…AND ONE MORE THING
Keeping pace with growing older
A good friend walked up to me through a crowd. I saw that she was limping slightly. She appeared to be listing to one side like a boat ready to sink gracefully into the depths. The usual sparkle in her eyes was missing and I hesitated not sure what to say.
Fortunately, someone else standing next to me noticed, too. She came to my rescue and I was off the hook. She waded in and inquired.
It turns out that our mutual friend had been weeding her gardens on her hands and knees the day before.
Ouch! It had been an all day chore, although it was one of her favorite hobbies. She was proud of her accomplishment. Her yard looks lovely every single year, and we know how much effort she puts into maintaining its beauty.
“Oh, I get it,” the other friend said to us. “You don’t have that 24 hour turnaround anymore.”
We all giggled. Yes, that was the reason why she was dragging this morning. She was dusted — beat, or plain tuckered out. Her body couldn’t keep up with a new day’s commitments. Already at 10 a.m., she was working on overload. You know how that feels.
The conversation quickly turned to our collective aches and pains along with the diminished stamina that follows along routinely with such talk. We hated to admit it. We were sounding like our mothers and it was going to be a relaxing day for all three of us. Downtime would be necessary and a little restoration would put us in better shape for another week ahead.
With older age comes a change in how much you can do — or even want to accomplish in a day and week. People on the far side of 50 find that having a full day means it is wise to recover the body and mind the next day or two.
Schedules get planned out much more carefully and overbooking is frowned upon. The main activity of the day is the focal point. Sometimes the newspaper and a cup of coffee are the high point of the morning, especially if the crossword puzzle is a tough one.
It reminds me of Victorian novels where there is always a middle-aged female character in her boudoir for hours at a time. She sits propped up in bed on lacy pillows having her breakfast, and perhaps lunch, too, preparing for a formal dinner with family in the evening. She puts no thought into movement, other than opening her numerous social invitations.
Then there is the new mother hospitalized for a full week after giving birth post WWII. That was a routine practice until some sense came into the medical world. Delivering a baby did not make you ill. It was normal. Getting up and moving the body around was right for circulation.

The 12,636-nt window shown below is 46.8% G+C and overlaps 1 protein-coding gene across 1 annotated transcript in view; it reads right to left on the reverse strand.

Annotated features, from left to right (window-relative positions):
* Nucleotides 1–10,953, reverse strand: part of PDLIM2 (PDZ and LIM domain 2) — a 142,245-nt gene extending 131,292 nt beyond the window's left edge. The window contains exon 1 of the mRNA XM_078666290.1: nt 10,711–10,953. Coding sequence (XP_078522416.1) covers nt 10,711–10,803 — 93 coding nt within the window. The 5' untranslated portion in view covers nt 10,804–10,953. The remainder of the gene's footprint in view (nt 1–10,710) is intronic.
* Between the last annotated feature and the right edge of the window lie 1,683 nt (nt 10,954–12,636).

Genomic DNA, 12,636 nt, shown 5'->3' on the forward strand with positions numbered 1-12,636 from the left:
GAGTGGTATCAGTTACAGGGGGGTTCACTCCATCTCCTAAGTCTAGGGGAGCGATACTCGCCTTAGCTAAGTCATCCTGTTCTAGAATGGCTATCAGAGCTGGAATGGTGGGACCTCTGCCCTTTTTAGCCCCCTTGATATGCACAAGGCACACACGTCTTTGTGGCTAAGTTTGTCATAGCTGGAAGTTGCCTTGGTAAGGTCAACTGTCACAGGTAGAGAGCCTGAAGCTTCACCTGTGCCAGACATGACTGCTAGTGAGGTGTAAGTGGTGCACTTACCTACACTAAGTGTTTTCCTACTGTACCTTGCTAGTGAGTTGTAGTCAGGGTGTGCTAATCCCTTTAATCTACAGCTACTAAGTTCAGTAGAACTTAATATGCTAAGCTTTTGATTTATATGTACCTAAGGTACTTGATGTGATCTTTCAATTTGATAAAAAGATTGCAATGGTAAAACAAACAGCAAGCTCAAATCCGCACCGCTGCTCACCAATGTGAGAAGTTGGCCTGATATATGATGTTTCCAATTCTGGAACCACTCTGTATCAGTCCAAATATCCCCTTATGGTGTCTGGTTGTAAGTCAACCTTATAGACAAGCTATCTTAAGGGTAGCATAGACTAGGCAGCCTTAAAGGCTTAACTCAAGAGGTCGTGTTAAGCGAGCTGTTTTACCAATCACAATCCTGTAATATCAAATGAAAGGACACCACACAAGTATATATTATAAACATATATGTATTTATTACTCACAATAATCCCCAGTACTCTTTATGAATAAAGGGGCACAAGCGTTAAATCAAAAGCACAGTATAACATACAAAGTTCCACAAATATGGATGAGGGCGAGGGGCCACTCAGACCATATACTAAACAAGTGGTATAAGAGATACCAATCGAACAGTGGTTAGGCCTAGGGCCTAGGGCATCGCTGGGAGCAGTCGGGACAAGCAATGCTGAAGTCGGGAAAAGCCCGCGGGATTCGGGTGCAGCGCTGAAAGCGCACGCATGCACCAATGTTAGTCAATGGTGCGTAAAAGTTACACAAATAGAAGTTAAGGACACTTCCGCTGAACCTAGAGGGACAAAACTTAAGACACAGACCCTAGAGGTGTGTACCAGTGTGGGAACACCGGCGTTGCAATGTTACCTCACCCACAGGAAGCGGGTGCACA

Younger folks will have a hard time relating to this conversation because they are in a constant whirl of activities. Bless them! A young mom and dad are in motion from one day to the next. Their energy is at peak performance and it is their game. The ‘energizer bunny” routine is their natural clock.
Not only will they spend Saturday working in the yard, they will alternate driving one or other child to game practice at school, grocery shop and have several couples over for a barbecue and drinks. NBD—“no big deal” is what they say.
On top of all that, an unexpected calamity such as the dog requiring emergency surgery at the vet’s office, or the roof collapsing in on the outdoor shed would not stand in their way. That would be the entire day for a more seasoned person. Oh, my goodness.
Sometimes it is difficult when the two age groups—young and old, mix and match for a time. Each sees the other in a new light. That’s not all that bad, though.
When parents visit their adult kids and grandkids, they grow weary and bedtime is early like it is at home. The grandkids make too much noise. The all-day excursions and late dinners don’t quite make it for them.
Certainly their hosts want to cram in as much as they can during the visit. They plan an agenda like a cruise ship director with limited downtime permitted. As soon as the parents get home, it takes a few days to get back into their usual routines.
It works the other way, too. Younger adults come home to visit parents and they complain that it is boring in the neighborhood. Things appear in slow motion.
No wonder they left town to seek their fortunes elsewhere. It was required as part of their make-up, and they weren’t meant to live in their hometown. What is a person to do after nine o’clock when the sidewalks shut down? Where would they possibly meet someone? Well…
The about-face or 180 is one of those facts of life marching on in all us. The 24 hour turnaround can put you in a spin—dancing past midnight if you are able, or on the sofa cuddling with Ben and Art – you know— Bengay, your faithful companion soothing your arthritis. There’s no sin in that my gardening friend says.
Kay Thomas has lived in the Genesee Valley most of her adult life arriving as a SUNY Geneseo student and never leaving. After a successful teaching career, she is pursuing her lifelong love of writing. Check out her blog on remarkable people and places in the Finger Lakes at overaroundhills.blogspot.com.